Album: Andrew Bird, "Break It Yourself" (Mom+Pop Records)

Part of the problem with Andrew Bird -- inasmuch as it is a problem; he'll likely continue to churn records regardless of how people feel about him -- has always been the sort of people who listen to Andrew Bird, and hit you over the head with Andrew Bird and make you feel terrible about yourself for not knowing more about Andrew Bird.

Part of the problem with Andrew Bird -- inasmuch as it is a problem; he'll likely continue to churn records regardless of how people feel about him -- has always been the sort of people who listen to Andrew Bird, and hit you over the head with Andrew Bird and make you feel terrible about yourself for not knowing more about Andrew Bird.

It's music that makes you feel slightly smarter than average, and comes with its own smug litmus test: can you describe the spinning horn speaker that Andrew Bird likes to play his violin through without calling it a "spinning horn thingy"? Can you grasp the complexity of Andrew Bird? If you only understood him then you'd be smart enough to not listen to that Coldplay guy.

Part of it is his own doing. He's practically Lemony Snicket with oboes and xylophones. Consider this review: "...the artist as violinist laid down a plucked or pizzicato pass, then used an octave pedal (to produce lower frequencies) for a cello or bass type part. Then he wove in a violin line for a theme, quickly pulled around an electric guitar that was strapped on his back, for a track that began as a fingerpicked arpeggio and progressed into an insistent rhythmic pulse." That's not rock and roll, that's 18th century Venetian marionette puppetry.

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Andrew Bird

Yet he's so good at this weird alchemy, the purity of it shines through regardless of the complicated diagrams on the blackboard. It's convoluted, mannered pop, but it's still pop. On "Break it Yourself," though, Bird at first seems to be trying to put curious new listeners on off-balance footing as they walk into the twilight dusk of his world's foyer: "Desperation Breeds..." is dark, confusing and underwater. By the time Bird breaks the surface and emerges into the sunlight, you're not sure you're in the right room. Is this Andrew Bird, or have I stumbled into a very angry Fleet Foxes album?

By "Give It Away," the album's fourth track, he's back to the tick-tock normality of his baroque musical workshop. That he pulls together so many types of sounds and still manages to evoke cheerful yet creepy longing ("Would you hide in the hay with me? Where it's dark and you can scarcely breathe or see?") that you can whistle along with seems to be a credit, not a demerit, but it hardly sheds any new light on Snicket, er, Bird. "Eyeoneye" almost gets rockety, but then: whistling, which serves almost as a mise-en-scene in much of Bird's work, almost an aural fidget: it's not music if there's no whistling in it, so here is some whistling, so you will know that this is music. "Near Death Experience Experience" contains whistling, of course, but it's also a sly creeper of a song, preposterous because it's essentially a slow, roadhouse boogie imagined by art students in 1873 who have been asked to describe the theoretical sound of Delta blues musicians in the 1930s, but it somehow works despite its defiant air of academic distance.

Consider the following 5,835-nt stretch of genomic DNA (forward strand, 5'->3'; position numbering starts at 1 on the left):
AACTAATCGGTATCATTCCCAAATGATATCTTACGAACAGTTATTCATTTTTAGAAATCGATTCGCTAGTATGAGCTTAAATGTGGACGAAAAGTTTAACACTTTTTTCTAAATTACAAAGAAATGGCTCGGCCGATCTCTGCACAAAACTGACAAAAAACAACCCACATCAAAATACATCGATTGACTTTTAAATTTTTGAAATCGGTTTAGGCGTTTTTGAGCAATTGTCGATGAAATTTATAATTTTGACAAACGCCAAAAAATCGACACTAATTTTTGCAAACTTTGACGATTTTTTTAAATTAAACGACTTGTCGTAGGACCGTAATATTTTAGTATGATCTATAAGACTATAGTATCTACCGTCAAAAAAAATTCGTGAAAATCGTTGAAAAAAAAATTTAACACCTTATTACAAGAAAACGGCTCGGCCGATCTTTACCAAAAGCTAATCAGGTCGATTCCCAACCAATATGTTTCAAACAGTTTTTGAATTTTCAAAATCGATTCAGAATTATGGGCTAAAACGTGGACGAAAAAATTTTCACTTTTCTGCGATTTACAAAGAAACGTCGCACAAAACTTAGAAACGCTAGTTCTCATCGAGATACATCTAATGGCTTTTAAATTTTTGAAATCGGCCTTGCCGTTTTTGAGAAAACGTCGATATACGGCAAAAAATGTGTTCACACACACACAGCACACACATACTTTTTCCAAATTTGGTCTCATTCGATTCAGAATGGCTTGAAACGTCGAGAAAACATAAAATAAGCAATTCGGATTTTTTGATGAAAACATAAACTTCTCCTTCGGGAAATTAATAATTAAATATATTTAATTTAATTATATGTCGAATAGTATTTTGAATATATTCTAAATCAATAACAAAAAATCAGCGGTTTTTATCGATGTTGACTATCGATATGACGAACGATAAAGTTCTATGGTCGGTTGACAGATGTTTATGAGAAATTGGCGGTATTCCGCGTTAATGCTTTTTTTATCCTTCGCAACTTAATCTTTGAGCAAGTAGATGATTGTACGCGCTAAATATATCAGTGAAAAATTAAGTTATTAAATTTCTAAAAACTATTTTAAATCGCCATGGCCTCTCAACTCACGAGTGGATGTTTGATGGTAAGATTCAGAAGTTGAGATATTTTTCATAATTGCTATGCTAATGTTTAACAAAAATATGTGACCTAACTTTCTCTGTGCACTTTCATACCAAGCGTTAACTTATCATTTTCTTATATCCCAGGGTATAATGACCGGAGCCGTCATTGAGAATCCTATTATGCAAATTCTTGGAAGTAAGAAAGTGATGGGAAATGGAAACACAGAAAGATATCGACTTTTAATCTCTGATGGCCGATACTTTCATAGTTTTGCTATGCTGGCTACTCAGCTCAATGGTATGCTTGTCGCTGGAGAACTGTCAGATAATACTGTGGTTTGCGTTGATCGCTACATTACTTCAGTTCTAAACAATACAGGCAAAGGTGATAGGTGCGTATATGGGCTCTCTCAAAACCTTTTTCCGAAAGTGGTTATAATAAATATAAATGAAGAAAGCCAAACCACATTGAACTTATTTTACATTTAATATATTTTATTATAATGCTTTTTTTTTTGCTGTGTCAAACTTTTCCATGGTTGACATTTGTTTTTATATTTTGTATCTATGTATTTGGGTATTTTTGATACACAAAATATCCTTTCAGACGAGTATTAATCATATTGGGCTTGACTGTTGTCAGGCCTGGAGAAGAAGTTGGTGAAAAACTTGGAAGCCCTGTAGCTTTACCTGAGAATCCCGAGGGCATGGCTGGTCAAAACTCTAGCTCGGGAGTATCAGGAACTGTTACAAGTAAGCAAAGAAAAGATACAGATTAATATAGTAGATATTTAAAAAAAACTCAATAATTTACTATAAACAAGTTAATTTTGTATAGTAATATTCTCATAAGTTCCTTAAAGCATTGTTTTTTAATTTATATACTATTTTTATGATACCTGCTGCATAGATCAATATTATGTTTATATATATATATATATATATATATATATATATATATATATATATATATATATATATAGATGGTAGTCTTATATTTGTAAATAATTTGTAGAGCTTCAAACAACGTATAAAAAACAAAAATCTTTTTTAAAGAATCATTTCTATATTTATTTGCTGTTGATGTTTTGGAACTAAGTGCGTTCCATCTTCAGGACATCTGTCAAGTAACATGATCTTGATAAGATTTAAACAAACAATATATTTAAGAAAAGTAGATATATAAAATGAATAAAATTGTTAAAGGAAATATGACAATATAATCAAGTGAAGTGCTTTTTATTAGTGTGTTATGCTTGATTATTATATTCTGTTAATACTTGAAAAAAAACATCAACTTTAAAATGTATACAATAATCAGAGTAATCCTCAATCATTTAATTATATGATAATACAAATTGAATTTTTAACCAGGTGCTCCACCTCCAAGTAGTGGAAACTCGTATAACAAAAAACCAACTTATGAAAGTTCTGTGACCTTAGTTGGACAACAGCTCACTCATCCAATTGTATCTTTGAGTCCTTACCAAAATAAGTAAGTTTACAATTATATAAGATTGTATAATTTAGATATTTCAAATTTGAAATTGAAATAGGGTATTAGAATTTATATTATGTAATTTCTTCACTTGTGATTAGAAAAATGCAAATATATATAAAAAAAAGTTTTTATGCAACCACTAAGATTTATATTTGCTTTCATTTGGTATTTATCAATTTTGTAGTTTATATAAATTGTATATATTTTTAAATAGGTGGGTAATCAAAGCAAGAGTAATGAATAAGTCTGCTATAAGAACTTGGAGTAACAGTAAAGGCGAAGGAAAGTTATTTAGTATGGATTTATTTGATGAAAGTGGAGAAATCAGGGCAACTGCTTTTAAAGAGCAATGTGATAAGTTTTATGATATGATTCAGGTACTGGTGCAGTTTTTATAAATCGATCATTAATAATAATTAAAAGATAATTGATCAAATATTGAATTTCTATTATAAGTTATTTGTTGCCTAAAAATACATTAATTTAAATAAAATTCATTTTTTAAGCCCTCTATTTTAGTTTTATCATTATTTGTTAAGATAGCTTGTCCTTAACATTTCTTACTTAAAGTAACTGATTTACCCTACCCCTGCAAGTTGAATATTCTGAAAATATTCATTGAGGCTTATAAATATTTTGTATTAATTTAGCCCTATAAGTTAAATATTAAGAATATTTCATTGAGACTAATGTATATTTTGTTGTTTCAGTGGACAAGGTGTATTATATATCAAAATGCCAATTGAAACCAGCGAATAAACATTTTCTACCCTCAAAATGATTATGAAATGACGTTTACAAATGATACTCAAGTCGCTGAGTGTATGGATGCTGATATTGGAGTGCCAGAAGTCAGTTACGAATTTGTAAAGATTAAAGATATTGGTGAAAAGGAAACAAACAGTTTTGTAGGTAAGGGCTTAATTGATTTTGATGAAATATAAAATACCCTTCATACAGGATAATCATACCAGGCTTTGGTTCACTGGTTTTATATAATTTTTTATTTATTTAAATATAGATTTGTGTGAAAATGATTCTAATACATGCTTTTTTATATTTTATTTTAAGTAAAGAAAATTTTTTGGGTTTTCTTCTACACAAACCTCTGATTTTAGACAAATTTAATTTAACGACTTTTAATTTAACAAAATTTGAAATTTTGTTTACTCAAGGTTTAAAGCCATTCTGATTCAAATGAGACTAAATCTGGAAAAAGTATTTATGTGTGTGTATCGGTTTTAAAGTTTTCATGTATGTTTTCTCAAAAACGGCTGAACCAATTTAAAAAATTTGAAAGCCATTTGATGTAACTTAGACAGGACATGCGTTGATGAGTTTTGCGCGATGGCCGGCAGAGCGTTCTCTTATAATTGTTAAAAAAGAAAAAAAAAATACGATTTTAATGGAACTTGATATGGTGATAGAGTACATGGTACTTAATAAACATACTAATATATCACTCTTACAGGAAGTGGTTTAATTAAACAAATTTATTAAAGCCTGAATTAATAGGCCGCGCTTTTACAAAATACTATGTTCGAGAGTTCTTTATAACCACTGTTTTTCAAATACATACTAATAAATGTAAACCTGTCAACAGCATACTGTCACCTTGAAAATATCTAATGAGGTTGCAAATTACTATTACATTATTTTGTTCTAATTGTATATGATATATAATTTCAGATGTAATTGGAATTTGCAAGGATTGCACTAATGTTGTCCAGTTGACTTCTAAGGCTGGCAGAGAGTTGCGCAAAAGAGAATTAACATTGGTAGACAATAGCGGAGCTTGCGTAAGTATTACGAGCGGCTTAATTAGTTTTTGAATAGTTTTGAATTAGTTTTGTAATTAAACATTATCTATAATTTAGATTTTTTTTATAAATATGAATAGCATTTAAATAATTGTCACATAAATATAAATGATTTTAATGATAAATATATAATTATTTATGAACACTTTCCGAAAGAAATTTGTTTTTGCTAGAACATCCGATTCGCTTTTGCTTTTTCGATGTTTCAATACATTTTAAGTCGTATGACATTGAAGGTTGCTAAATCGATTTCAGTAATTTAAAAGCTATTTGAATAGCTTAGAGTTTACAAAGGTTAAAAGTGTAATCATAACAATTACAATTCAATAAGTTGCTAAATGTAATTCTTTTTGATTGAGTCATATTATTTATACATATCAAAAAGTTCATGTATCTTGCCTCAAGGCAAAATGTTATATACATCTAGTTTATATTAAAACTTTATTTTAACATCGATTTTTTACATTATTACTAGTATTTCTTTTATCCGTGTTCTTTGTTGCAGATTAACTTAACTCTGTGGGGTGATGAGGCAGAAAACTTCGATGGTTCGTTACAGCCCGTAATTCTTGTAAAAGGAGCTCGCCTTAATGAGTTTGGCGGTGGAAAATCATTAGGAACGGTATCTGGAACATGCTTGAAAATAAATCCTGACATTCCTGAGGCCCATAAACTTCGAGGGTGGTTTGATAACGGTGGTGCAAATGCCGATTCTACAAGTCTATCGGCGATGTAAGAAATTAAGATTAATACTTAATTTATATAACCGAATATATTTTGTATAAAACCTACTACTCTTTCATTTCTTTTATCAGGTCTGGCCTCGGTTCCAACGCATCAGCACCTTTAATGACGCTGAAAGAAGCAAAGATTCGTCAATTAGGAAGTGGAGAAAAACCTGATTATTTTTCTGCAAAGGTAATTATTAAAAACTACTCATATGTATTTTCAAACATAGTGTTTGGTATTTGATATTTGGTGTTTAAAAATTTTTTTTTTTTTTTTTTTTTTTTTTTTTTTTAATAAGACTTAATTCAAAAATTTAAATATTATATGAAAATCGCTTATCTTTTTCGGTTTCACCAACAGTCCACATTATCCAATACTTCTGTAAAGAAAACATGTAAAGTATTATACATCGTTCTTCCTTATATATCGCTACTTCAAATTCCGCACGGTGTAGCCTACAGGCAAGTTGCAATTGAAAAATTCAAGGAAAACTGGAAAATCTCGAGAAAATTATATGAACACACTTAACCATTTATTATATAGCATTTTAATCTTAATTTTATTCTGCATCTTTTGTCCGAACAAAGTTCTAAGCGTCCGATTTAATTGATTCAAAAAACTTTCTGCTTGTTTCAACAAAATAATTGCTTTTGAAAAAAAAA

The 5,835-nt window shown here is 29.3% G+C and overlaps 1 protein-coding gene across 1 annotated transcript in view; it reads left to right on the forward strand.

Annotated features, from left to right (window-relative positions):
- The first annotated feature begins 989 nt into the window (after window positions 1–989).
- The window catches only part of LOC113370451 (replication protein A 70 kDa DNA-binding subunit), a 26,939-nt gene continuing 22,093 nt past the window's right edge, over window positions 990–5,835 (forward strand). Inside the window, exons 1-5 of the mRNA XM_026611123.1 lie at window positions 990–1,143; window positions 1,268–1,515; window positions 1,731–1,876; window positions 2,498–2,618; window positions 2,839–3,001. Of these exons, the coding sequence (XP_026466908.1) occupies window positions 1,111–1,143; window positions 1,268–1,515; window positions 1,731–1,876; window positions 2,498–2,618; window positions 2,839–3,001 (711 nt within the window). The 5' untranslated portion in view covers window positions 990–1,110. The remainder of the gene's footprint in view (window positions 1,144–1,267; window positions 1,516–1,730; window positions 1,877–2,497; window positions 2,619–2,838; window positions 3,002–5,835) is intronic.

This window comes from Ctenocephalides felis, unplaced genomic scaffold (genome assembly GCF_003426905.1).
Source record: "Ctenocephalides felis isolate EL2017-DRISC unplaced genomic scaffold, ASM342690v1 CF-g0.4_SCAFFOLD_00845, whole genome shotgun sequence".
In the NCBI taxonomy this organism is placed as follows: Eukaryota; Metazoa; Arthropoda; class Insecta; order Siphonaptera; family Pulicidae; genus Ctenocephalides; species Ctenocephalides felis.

"Lusitania" is an obvious choice for a single, with its lovely guest vocal from St. Vincent and sense of musical familiarity (all of Bird's typical surfaces are at least sanded down and rounded for comfort here), and what better choice for a shot at wider airplay than a song about the death of a thousand people on a sinking ship? Yet the song is pretty and deeply moving; one track later he is cross-breeding Balkan gypsy-pop with quick-plugged violin arpeggios and referencing Greek Argonauts, which leads to the uncomfortable realization that Bird probably considers himself one. Again though -- as with almost everything else on "Break It Yourself" -- the sheer craft of it is spectacular and it makes pleasant noises in the ears; the challenge posed by Andrew Bird is always going to be in describing this remarkable sensation to others without sounding like a complete ass.

Bird seems comfortable, however, walking the relatively thin line between pretension and pleasure -- "Hole in the Ocean" is eight minutes long and mostly consumed with watery violin noises -- and as his career progresses he's making less hay about needing to change his style for anyone else's liking, if he ever, in fact, cared. The closing track here, "Belles," spells out its screw-you-I'm-Andrew-Bird in foot-high letters you can see from space, in case you somehow missed all the whistling.

It consists of three minutes of bells. Nothing more. Nothing less. Just Andrew Bird.

 

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